2011 Paris–Tours

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2011 Paris–Tours
2010–11 UCI Europe Tour
Van Avermaet and Marcato, in the winning break
Van Avermaet and Marcato, in the winning break
Race details
Dates 9 October 2011
Stages 1
Distance 230.5 km (143.2 mi)
Winning time 5 hr 21' 43"
  Winner  Greg Van Avermaet (BEL) (BMC Racing Team)
  Second  Marco Marcato (ITA) (Vacansoleil–DCM)
  Third  Kasper Klostergaard (DEN) (Saxo Bank–SunGard)
← 2010
2012 →

The 2011 Paris–Tours was the 105th edition of this single day road bicycle racing event. Greg Van Avermaet outsprinted Marco Marcato in the final meters to stay out of the grip of the chasing group and peloton. Van Avermaet thereby won the biggest race of his career so far.


The course saw the introduction of a new finale; the construction of a tram line on the Avenue de Grammont in central Tours led to the organisers shortening the finishing straight by 2.4 km.[1] The new finish led to suggestions that the traditional sprint finish could be hampered, as there would be less time for the peloton to chase down any breakaways after the final climb.[2]

Pre-race favourites[edit]

Given the race's status as the "Sprinters' Classic", several sprinters were named among the favourites.[3] Among them, Mark Cavendish, fresh off his world road race title in Copenhagen, reigning champion Óscar Freire, 2007 winner Alessandro Petacchi and Romain Feillu were considered favourites.[1] 2008 and 2009 champion Philippe Gilbert was enjoying a successful season, being ranked first in the UCI World Tour rankings[4] and looking to claim his 19th victory of the season.[5][6] Despite not being a sprinter, the changes to the route were suggested as being to his advantage[1] – the final climb of the Côte de l’Epan seven kilometres from the end, followed by a winding descent from the climb and a shorter run-in on the Avenue de Grammont were mentioned as various factors which could prevent the traditional sprint finish.[2] Other candidates for a breakaway victory were Sylvain Chavanel, Thomas Voeckler and Frédéric Guesdon.[1]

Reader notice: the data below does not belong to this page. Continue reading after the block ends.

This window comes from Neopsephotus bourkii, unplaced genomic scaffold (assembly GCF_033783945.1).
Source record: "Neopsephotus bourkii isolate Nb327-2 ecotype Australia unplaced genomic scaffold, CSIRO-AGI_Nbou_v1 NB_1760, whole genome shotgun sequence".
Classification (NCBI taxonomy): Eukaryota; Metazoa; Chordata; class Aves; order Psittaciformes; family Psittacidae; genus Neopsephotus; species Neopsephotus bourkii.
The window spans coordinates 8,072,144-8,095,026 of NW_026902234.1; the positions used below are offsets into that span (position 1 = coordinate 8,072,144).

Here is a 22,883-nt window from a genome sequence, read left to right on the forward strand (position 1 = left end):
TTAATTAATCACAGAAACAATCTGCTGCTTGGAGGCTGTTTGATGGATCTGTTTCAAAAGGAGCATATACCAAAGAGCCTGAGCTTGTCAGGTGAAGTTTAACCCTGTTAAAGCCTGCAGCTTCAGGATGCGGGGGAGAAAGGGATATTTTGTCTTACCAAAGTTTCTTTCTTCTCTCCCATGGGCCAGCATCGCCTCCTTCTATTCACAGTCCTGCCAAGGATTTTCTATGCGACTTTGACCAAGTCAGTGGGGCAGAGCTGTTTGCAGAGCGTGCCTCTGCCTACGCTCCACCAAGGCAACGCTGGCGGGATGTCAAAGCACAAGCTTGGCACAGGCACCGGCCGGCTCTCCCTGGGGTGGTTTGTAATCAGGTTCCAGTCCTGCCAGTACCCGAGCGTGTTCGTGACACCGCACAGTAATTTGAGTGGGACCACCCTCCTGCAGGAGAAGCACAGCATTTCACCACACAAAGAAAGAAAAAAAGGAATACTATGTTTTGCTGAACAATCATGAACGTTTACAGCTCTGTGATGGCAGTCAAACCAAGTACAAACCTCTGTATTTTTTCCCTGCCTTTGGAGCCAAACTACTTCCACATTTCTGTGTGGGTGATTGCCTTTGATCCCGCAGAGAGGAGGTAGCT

The race departed from Voves amid wet and windy conditions, which led to suggestions that the race was less likely to end in a sprint finish.[7] The early breakaway of the day was soon formed, and composed of seven riders: Rubens Bertogliati (Team Type 1–Sanofi), David Boucher (Omega Pharma–Lotto), Will Clarke (Leopard Trek), Sébastien Delfosse (Landbouwkrediet), Jurgen Van Goolen (Veranda's Willems–Accent), Andreas Klier (Garmin–Cervélo) and Rony Martias (Saur–Sojasun).[8] The group were allowed a gap of over 11 minutes before the peloton began working to reduce the gap, and it was caught shortly after the 170 kilometre mark. But no sooner had it been caught than several riders seized the opportunity to attack – a group of 14 including Greg Van Avermaet (BMC Racing Team), László Bodrogi (Team Type 1–Sanofi), Mickaël Delage (FDJ), Arnaud Gérard (FDJ), Kasper Klostergaard (Saxo Bank–SunGard), Marco Marcato (Vacansoleil–DCM) and Ian Stannard (Team Sky) managed to create a gap to the peloton.[9] The lead grew to around two minutes before HTC-Highroad began the chase to set up a sprint finish, but the breakaway riders were able to cooperate and keep the peloton at bay. After Cavendish began feeling fatigued, HTC gave up the chase. The gap remained steady until 19 kilometres from the end, when a group led by Philippe Gilbert split from the main pack. Despite creating a small gap, they did not manage to catch up to the leading breakaway of the day and were eventually reeled back in by the peloton.[9] Sylvain Chavanel also tried his luck but struggled to pull away.[8]